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‘Deacon King Kong is deeply felt, beautifully written and profoundly humane; McBride’s ability to inhabit his characters’ foibled, all-too-human interiority helps transform a fine book into a great one’ The New York Times Book Review
‘A hilarious, pitch-perfect comedy set in the Brooklyn projects of the late 1960s. This alone may qualify it as one of the year’s best novels.’ The Washington Post
From the winner of a National Book Award and author of The Good Lord Bird, soon to be a TV series starring Ethan Hawke
The year is 1969. In a housing project in south Brooklyn, a shambling old church deacon called Sportscoat shoots – for no apparent reason – the local drug-dealer who used to be part of the church’s baseball team. The repercussions of that moment draw in the whole community, from Sportscoat’s best friend – Hot Sausage – to the local Italian mobsters, the police (corrupt and otherwise), and the stalwart ladies of the Five Ends Baptist Church.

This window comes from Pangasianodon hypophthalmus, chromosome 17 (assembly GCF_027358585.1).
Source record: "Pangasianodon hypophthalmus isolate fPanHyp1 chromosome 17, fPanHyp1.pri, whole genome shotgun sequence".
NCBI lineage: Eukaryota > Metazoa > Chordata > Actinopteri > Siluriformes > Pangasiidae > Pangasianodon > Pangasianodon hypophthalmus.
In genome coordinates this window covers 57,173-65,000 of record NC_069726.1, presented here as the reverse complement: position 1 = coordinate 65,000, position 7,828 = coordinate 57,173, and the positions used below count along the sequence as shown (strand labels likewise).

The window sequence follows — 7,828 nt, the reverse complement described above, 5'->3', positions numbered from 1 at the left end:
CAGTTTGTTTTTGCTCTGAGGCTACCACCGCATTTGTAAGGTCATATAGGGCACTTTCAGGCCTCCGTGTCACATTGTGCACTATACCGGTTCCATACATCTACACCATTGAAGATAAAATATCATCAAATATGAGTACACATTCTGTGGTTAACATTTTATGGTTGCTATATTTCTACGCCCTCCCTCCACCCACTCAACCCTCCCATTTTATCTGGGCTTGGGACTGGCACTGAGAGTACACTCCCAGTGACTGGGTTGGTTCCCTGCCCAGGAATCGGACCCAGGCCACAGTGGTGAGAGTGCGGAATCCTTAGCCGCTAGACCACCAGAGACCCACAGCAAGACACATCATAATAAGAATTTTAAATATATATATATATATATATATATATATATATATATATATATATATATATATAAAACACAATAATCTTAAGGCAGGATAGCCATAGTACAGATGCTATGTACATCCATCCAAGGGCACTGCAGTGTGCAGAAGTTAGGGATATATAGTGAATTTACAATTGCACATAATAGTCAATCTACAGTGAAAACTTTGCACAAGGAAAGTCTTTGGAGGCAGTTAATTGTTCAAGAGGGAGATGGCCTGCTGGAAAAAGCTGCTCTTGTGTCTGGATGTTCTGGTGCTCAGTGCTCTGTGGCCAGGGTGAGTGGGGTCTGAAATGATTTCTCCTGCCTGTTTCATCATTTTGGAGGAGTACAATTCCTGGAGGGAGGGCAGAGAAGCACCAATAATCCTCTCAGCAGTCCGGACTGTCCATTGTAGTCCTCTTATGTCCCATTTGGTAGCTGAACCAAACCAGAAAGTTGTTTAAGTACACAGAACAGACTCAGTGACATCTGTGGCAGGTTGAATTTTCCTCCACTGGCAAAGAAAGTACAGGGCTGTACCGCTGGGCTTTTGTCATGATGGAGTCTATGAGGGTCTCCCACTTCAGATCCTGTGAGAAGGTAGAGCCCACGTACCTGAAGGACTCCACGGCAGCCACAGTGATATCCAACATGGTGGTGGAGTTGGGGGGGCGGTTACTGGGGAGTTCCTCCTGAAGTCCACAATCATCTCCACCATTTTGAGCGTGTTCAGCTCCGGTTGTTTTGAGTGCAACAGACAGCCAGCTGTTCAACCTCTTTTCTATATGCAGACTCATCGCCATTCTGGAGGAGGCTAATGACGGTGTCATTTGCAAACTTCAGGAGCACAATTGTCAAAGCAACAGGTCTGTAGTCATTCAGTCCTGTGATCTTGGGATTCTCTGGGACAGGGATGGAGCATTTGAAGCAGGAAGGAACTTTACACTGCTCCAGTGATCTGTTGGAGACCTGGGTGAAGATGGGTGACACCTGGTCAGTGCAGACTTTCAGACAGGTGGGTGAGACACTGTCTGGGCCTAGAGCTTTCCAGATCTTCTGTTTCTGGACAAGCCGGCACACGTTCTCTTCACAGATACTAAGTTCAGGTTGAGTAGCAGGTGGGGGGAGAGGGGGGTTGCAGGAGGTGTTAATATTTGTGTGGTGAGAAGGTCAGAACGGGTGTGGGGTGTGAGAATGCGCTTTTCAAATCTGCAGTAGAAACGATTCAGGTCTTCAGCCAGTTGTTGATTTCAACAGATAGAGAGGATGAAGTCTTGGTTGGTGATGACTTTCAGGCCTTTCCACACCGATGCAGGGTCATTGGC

DEACON KING KONG is a book about a community under threat, about the ways people pull together in an age when the old rules are being rewritten. It is very funny in places, and heartbreaking in others. From a prize-winning storyteller, this New York Times bestseller shows us that not all secrets are meant to be hidden, and that the communities we build are fragile but vital.
What Goodreads readers are saying:
***** ‘Deacon King Kong is one of those novels whose brilliance sneaks up on you. I haven’t been this pleasantly surprised by a book in a while.’
***** ‘I do believe I just finished one of my all time favorite books. I loved every minute spent with Sportcoat and his community. A good old fashioned yarn shot through with truth, spirit, and humor. I LOVED it!’
***** ‘This book was a balm for my soul, a portrait of a black church community circa 1969 with sweet characters (well, most of them), interconnections that stretch back decades, and a plot with more than one mystery at its heart.’
***** ‘"Deacon" has the texture of folk lore and fable mixed with the unexpected rhythms of jazz and the noisy streets of late 1960s Brooklyn.’
***** ‘The ending was one of those where you clutch your heart and want to hug the book (or your Kindle).’